Every new-age entrepreneur starting a Company is banking on raising eternal investment for scaling up their business to the next level!
A word of caution for all of those looking to raise investment or fund a Company - I recommend you to know what legal documents you require and get them tailor-made to your requirements!
Terms like a Term Sheet, a Shareholder’s Agreement, a Subscription Agreement, a Share-Purchase Agreement, vesting of equity, ROFR, Drag along rights, Tag along rights, Affirmative rights, Liabilities, Indemnities, etc. might sound alien to you - but it’s essential for your interest and your Company’s benefit!
Today, in this post, I’m discussing what a Term Sheet is in detail.
What is a “Term Sheet”?
A term sheet is a non-binding agreement that stipulates the basic terms and conditions under which an investment shall be made. It is a basic document with the help of which more detailed legal documents like a Shareholder’s Agreement, Share Subscription Agreement, Share Purchase Agreement etc. are developed and hence opens the room for negotiations. It acts as an offer to investor laying down the specific conditions. It includes the key deal terms including valuation and can also include some binding terms like funding, confidentiality and governing law, liquidation of Company.
The term sheet, is a very important document that helps in striking a deal with the investor during investment. It is a document used during Angel investment or Venture Capital Funding. It includes terms to which the parties have informally agreed to. Most of the term sheets include the details of who the investor is, name and identities of the investors and founders, the pre-money valuation of the company, investment amount, liquidity details, funding amount, etc.
The following are the standard terms that a term sheet should contain-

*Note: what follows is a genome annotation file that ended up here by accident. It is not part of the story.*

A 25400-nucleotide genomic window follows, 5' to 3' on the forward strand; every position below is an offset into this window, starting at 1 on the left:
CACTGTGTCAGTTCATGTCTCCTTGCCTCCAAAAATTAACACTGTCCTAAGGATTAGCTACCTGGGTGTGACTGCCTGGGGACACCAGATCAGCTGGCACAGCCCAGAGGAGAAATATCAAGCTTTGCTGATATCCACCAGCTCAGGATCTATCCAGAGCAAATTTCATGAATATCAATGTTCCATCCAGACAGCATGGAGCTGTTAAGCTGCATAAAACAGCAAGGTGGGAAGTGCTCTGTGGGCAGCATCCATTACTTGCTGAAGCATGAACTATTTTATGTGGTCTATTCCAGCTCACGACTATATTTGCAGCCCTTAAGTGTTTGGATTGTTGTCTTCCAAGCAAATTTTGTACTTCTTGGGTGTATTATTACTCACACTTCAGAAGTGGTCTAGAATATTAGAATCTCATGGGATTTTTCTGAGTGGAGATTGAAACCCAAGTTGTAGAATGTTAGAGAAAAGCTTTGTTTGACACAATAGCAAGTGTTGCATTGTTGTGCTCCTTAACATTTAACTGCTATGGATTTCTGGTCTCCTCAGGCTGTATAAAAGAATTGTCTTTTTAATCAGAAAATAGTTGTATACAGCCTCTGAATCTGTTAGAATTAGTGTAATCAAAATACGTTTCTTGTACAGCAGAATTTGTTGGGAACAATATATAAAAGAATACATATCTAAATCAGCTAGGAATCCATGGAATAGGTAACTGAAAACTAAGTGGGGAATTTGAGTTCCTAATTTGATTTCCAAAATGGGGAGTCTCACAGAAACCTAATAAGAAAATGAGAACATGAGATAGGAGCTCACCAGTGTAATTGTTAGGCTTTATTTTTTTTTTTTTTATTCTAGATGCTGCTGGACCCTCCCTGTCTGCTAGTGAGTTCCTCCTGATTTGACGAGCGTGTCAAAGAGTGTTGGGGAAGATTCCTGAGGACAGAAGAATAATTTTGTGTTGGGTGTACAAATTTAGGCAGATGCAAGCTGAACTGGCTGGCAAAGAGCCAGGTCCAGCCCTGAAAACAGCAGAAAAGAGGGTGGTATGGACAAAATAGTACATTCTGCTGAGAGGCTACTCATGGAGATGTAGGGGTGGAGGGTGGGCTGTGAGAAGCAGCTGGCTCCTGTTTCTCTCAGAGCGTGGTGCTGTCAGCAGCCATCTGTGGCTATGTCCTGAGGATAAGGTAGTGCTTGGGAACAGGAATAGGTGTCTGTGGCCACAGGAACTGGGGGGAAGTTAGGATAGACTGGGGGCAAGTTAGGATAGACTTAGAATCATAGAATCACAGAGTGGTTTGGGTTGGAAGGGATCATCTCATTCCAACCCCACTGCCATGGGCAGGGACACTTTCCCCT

This is a very important term which a company needs to smartly formulate as the potential investors will look at the value of your company and then invest. In other terms, it is evaluating your business in terms of money for the potential investors.
- Type of Security
This clause discusses the type of security in which an investor can invest. These include equity capital, preference share capital, etc.
- Voting Rights
This clause discusses the voting rights which are available with the investor. Usually, an equity shareholder has voting rights equal to the number of shares he holds. Section 47 of the Companies act, 2013 explains when the preference shareholders can get voting rights.
- Right to First Refusal
Some investors have the right to be asked first when a company issues new securities.
- Dividends and redemption
The preference shareholders have a preference right over the dividends and over profits at the time of winding up of the company. This clause discusses the details of dividends and redemption of shares.
In conclusion, we can say that a term sheet is the foundation stone upon which the relationship between the investor and the company is laid. It is advised that the term sheet be drafted with water-tight terms with the help of an advocate for proper advice and a long-term relationship between the parties and to avoid disputes and litigation costs.